- The Cornwall Family History Society have published transcripts of: Parish Marriages 1560 to 1837, which is available in Book, CD or downloadable .pdf file formats.
- Phillimore's Marriages of St Ewe 1560 to 1812 are available on-line from UK Genealogy Archives.
The parish of St Ewe has been in the Registration District of St Austell continuously from 1st July 1837. There were sub-districts at Fowey, Grampound, Mevagissey and St Austell, but these have now been abolished. Parishes within the district are: Creed, Fowey, Gorran, Grampound, Mevagissey, Roche, St. Austell, St. Blazey, St. Dennis, St. Ewe, St. Mewan, St. Michael Carhays, St. Sampson, St. Stephen in Brannel, Tywardreath. The Superintendant Registrar can be contacted at: 12 Carlyon Road, St Austell, PL25 4LD. Tel: 01726 68974. Fax: 01726 68974.
- Ask for a calculation of the distance from St Ewe to another place.
"ST. EWE, a parish in the hundred of East Powder, county Cornwall, 3 miles N.W. of Mevagissey, its post town, and 5 S.W. of St. Austell. It includes the hamlets of Heligan, Mill, and Pengrugla. Tin and copper are obtained. The principal tin-mine in operation is that of Polgooth, which is of great extent and richness. The living is a rectory* in the diocese of Exeter, value £440. The church is an ancient stone structure, and contains monuments of the Mohuns and others. The Independents, Wesleyans, and Bible Christians, have each a chapel, and there is a National school for both sexes. There is a fair held on the second Monday in the months of April and October.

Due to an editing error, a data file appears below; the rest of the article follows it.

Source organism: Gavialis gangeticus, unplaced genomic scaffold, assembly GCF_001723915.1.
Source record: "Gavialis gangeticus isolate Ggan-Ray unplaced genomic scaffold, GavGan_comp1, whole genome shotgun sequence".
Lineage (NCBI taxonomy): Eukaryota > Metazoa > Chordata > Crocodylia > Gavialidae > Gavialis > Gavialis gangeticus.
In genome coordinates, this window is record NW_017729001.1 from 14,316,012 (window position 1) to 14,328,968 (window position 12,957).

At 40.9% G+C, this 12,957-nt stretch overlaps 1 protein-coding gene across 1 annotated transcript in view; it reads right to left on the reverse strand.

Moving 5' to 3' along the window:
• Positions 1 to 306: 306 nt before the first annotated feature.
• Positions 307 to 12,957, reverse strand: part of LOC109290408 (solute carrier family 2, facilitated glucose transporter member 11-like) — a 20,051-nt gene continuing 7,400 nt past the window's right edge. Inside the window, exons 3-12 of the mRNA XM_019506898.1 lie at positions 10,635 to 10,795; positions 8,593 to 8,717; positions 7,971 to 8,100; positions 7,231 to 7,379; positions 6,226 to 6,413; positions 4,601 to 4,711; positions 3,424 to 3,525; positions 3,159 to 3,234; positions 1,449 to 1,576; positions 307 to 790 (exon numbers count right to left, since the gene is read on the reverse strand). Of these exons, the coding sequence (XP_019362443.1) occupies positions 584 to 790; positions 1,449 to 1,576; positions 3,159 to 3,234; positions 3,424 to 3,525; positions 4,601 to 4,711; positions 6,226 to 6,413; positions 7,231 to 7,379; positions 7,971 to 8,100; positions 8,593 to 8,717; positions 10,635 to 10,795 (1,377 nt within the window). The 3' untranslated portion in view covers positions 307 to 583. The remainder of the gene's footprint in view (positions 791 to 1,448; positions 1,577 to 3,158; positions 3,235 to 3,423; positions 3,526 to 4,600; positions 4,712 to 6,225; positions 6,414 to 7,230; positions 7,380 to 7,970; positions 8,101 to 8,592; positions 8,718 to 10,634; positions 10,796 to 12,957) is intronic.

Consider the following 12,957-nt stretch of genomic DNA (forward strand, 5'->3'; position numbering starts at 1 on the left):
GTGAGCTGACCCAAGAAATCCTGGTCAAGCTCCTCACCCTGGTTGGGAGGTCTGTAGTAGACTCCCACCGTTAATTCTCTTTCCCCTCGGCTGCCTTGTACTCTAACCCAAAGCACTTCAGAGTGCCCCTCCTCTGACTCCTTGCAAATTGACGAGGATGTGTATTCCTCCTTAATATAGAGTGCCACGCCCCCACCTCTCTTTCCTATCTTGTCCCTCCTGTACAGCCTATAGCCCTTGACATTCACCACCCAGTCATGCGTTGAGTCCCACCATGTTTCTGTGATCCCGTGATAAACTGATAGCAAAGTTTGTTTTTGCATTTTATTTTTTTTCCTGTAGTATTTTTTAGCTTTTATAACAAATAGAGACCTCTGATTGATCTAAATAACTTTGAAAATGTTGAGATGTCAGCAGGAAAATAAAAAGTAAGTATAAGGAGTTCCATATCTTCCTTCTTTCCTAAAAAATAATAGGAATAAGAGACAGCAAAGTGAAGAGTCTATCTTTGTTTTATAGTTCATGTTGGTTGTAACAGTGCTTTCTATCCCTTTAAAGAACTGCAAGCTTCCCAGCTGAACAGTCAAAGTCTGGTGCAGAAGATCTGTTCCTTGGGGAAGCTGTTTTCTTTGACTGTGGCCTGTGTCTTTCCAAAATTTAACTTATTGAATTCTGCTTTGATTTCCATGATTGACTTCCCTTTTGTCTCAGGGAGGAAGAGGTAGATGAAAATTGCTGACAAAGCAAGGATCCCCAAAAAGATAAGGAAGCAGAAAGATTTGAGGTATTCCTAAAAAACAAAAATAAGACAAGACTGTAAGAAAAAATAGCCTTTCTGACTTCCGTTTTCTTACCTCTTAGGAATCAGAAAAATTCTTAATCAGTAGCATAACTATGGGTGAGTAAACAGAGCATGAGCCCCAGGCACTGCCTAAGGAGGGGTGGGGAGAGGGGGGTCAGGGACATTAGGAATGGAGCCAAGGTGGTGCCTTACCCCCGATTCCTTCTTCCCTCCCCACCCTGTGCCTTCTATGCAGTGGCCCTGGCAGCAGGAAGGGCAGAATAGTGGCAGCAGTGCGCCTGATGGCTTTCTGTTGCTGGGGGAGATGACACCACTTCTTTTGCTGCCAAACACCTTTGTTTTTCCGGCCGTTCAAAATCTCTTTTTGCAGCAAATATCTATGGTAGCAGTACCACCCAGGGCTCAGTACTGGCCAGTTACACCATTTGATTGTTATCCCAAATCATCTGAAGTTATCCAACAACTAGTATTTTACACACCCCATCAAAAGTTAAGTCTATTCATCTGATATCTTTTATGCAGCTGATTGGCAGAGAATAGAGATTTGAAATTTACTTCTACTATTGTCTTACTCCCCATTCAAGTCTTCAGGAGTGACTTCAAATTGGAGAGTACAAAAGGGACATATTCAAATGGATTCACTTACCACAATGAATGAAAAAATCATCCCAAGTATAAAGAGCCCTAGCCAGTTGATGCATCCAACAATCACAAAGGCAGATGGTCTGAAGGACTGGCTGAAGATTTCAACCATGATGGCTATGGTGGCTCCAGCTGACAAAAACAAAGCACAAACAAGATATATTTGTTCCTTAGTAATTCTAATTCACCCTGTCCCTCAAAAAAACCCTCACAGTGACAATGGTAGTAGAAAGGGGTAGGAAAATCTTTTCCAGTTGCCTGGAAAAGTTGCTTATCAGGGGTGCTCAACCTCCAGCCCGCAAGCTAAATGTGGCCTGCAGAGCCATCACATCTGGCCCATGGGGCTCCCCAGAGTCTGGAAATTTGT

"HELIGAN HILL, a hamlet in the parish of St. Ewe, county Cornwall, 3 miles S. of St. Austle."
"PENGRUGIA, a hamlet in the parish of St. Ewe, county Cornwall, 3 miles S.W. of St. Austle."
- The On-line Parish Clerk (OPC) scheme operates a service to help family historians; the OPC page for this parish is available on-line, from where the OPC can be contacted by email.
- The OPC has provided a genealogical website for this parish. (not available on line 8/18)
The Domesday Settlements of Cornwall, a study undertaken by the Cornwall Branch of the Historical Association, has identified and located settlements listed in the Exeter and Exchequer Domesday Survey of AD 1086. The following places have been identified in St Ewe ecclesiastical parish:
You can see the administrative areas in which St Ewe has been placed at times in the past. Select one to see a link to a map of that particular area.
- Map of the St Austell Registration district in which the parish lies.
You can see maps centred on OS grid reference SW976466 (Lat/Lon: 50.284212, -4.842046), St Ewe which are provided by:
- Google Maps
- StreetMap (Current Ordnance Survey maps)
- Bing (was Multimap)
- OldMaps (Old Ordnance Survey maps.)
- Old Maps Online (Other old maps.)
- National Library of Scotland (Old Ordnance Survey maps)
- Vision of Britain (Click "Historical units & statistics" for administrative areas.)
- English Jurisdictions in 1851 (Unfortunately the LDS have removed the facility to enable us to specify a starting location, you will need to search yourself on their map.)
- Magic (Geographic information) (Click + on map if it doesn't show)
- GeoHack (Links to on-line maps and location specific services.)
- Information about the St. Austell & Lostwithiel area mines is available on-line.
- St Ewe parish was part of the St Austell Union for Poor Law administration and parish relief.
- Overseers' Accounts (1795 to 1837) are available in the Cornwall Record Office.
In the May of 1641 it was agreed and ordered that every Member of the House of Commons and House of Lords should make a protestation (declaration of loyalty) to the crown. The Protestation was printed and then distributed by the Members to their counties. The Protestation was to be made by everyone and the Rectors, Churchwardens and Overseers of the Poor, had to appear before the Justices of the Peace in their Hundred to make their protestation and, on returning to their parishes, any two of them were to witness the taking of the Protestation Oath by all males over the age of 18 years. All names were listed and anyone who refused was to be noted.
The Protestation Returns of 1642 for St Ewe are available on-line.